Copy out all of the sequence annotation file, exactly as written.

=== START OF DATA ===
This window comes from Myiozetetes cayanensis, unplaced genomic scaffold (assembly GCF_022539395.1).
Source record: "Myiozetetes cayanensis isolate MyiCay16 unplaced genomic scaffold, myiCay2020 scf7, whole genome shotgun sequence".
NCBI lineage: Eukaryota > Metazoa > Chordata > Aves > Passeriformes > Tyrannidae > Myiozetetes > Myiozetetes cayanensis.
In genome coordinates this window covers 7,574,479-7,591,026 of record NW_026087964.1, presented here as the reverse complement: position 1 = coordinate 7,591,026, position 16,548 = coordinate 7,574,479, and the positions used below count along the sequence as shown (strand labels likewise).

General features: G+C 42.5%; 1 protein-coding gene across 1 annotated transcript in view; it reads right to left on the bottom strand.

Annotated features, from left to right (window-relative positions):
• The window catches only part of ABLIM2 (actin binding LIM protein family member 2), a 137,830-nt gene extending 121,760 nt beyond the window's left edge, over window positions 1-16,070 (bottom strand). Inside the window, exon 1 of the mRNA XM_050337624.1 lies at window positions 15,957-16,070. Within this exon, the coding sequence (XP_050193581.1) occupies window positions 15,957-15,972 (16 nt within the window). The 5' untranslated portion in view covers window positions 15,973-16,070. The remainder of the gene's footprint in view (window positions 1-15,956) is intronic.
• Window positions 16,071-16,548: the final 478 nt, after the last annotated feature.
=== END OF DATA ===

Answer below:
This window comes from Myiozetetes cayanensis, unplaced genomic scaffold (assembly GCF_022539395.1).
Source record: "Myiozetetes cayanensis isolate MyiCay16 unplaced genomic scaffold, myiCay2020 scf7, whole genome shotgun sequence".
NCBI lineage: Eukaryota > Metazoa > Chordata > Aves > Passeriformes > Tyrannidae > Myiozetetes > Myiozetetes cayanensis.
In genome coordinates this window covers 7,574,479-7,591,026 of record NW_026087964.1, presented here as the reverse complement: position 1 = coordinate 7,591,026, position 16,548 = coordinate 7,574,479, and the positions used below count along the sequence as shown (strand labels likewise).

General features: G+C 42.5%; 1 protein-coding gene across 1 annotated transcript in view; it reads right to left on the bottom strand.

Annotated features, from left to right (window-relative positions):
• The window catches only part of ABLIM2 (actin binding LIM protein family member 2), a 137,830-nt gene extending 121,760 nt beyond the window's left edge, over window positions 1-16,070 (bottom strand). Inside the window, exon 1 of the mRNA XM_050337624.1 lies at window positions 15,957-16,070. Within this exon, the coding sequence (XP_050193581.1) occupies window positions 15,957-15,972 (16 nt within the window). The 5' untranslated portion in view covers window positions 15,973-16,070. The remainder of the gene's footprint in view (window positions 1-15,956) is intronic.
• Window positions 16,071-16,548: the final 478 nt, after the last annotated feature.